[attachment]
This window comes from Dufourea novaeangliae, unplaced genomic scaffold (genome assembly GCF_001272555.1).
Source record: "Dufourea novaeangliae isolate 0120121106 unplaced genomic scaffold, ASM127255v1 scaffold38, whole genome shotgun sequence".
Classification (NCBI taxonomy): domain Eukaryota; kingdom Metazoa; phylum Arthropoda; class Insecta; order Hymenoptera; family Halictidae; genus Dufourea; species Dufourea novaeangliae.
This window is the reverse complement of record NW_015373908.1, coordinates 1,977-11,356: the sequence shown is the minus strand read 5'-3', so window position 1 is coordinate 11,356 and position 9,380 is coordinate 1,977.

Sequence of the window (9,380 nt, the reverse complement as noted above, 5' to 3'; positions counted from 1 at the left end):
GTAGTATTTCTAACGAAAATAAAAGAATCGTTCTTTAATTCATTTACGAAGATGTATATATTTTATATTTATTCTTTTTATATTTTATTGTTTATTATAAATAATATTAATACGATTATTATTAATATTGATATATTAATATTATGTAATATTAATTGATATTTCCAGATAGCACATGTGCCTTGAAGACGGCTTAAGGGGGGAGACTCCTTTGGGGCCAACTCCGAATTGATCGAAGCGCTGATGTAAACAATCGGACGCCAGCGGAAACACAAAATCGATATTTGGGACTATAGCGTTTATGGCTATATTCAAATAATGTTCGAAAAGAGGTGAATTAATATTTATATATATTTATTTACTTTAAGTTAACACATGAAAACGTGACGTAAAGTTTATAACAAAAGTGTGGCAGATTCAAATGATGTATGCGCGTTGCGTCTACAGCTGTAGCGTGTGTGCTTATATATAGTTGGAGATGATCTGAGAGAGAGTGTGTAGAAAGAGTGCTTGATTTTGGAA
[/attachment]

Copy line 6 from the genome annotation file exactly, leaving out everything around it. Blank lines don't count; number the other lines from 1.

GTAGTATTTCTAACGAAAATAAAAGAATCGTTCTTTAATTCATTTACGAAGATGTATATATTTTATATTTATTCTTTTTATATTTTATTGTTTATTATAAATAATATTAATACGATTATTATTAATATTGATATATTAATATTATGTAATATTAATTGATATTTCCAGATAGCACATGTGCCTTGAAGACGGCTTAAGGGGGGAGACTCCTTTGGGGCCAACTCCGAATTGATCGAAGCGCTGATGTAAACAATCGGACGCCAGCGGAAACACAAAATCGATATTTGGGACTATAGCGTTTATGGCTATATTCAAATAATGTTCGAAAAGAGGTGAATTAATATTTATATATATTTATTTACTTTAAGTTAACACATGAAAACGTGACGTAAAGTTTATAACAAAAGTGTGGCAGATTCAAATGATGTATGCGCGTTGCGTCTACAGCTGTAGCGTGTGTGCTTATATATAGTTGGAGATGATCTGAGAGAGAGTGTGTAGAAAGAGTGCTTGATTTTGGAA